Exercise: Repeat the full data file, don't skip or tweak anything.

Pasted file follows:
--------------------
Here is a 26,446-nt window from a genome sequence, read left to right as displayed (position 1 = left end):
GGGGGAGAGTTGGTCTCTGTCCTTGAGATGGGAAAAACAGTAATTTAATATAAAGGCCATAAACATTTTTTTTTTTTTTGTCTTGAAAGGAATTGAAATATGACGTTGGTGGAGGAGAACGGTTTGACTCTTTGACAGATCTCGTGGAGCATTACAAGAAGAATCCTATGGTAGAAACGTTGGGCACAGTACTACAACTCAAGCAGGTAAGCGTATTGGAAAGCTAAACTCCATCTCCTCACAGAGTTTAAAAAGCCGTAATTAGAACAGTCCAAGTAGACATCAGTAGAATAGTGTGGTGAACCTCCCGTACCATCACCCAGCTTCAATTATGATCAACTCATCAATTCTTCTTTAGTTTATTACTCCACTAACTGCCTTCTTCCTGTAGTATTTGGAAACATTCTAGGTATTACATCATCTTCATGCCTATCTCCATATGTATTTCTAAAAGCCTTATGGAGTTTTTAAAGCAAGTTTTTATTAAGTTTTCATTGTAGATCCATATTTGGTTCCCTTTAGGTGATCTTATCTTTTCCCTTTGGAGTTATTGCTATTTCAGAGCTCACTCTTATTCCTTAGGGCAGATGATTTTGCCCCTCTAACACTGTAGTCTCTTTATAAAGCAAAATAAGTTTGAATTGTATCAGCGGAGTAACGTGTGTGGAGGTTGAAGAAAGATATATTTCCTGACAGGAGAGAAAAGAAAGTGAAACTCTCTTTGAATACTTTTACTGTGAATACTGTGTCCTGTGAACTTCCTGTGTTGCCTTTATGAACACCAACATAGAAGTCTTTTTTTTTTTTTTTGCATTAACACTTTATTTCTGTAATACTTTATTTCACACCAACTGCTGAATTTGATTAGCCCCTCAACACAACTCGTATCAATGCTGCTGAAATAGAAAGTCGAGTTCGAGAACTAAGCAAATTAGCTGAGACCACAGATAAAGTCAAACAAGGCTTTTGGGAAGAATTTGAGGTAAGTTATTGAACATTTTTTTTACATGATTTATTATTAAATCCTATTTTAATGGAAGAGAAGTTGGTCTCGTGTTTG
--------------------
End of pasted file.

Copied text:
Here is a 26,446-nt window from a genome sequence, read left to right as displayed (position 1 = left end):
GGGGGAGAGTTGGTCTCTGTCCTTGAGATGGGAAAAACAGTAATTTAATATAAAGGCCATAAACATTTTTTTTTTTTTTGTCTTGAAAGGAATTGAAATATGACGTTGGTGGAGGAGAACGGTTTGACTCTTTGACAGATCTCGTGGAGCATTACAAGAAGAATCCTATGGTAGAAACGTTGGGCACAGTACTACAACTCAAGCAGGTAAGCGTATTGGAAAGCTAAACTCCATCTCCTCACAGAGTTTAAAAAGCCGTAATTAGAACAGTCCAAGTAGACATCAGTAGAATAGTGTGGTGAACCTCCCGTACCATCACCCAGCTTCAATTATGATCAACTCATCAATTCTTCTTTAGTTTATTACTCCACTAACTGCCTTCTTCCTGTAGTATTTGGAAACATTCTAGGTATTACATCATCTTCATGCCTATCTCCATATGTATTTCTAAAAGCCTTATGGAGTTTTTAAAGCAAGTTTTTATTAAGTTTTCATTGTAGATCCATATTTGGTTCCCTTTAGGTGATCTTATCTTTTCCCTTTGGAGTTATTGCTATTTCAGAGCTCACTCTTATTCCTTAGGGCAGATGATTTTGCCCCTCTAACACTGTAGTCTCTTTATAAAGCAAAATAAGTTTGAATTGTATCAGCGGAGTAACGTGTGTGGAGGTTGAAGAAAGATATATTTCCTGACAGGAGAGAAAAGAAAGTGAAACTCTCTTTGAATACTTTTACTGTGAATACTGTGTCCTGTGAACTTCCTGTGTTGCCTTTATGAACACCAACATAGAAGTCTTTTTTTTTTTTTTTGCATTAACACTTTATTTCTGTAATACTTTATTTCACACCAACTGCTGAATTTGATTAGCCCCTCAACACAACTCGTATCAATGCTGCTGAAATAGAAAGTCGAGTTCGAGAACTAAGCAAATTAGCTGAGACCACAGATAAAGTCAAACAAGGCTTTTGGGAAGAATTTGAGGTAAGTTATTGAACATTTTTTTTACATGATTTATTATTAAATCCTATTTTAATGGAAGAGAAGTTGGTCTCGTGTTTG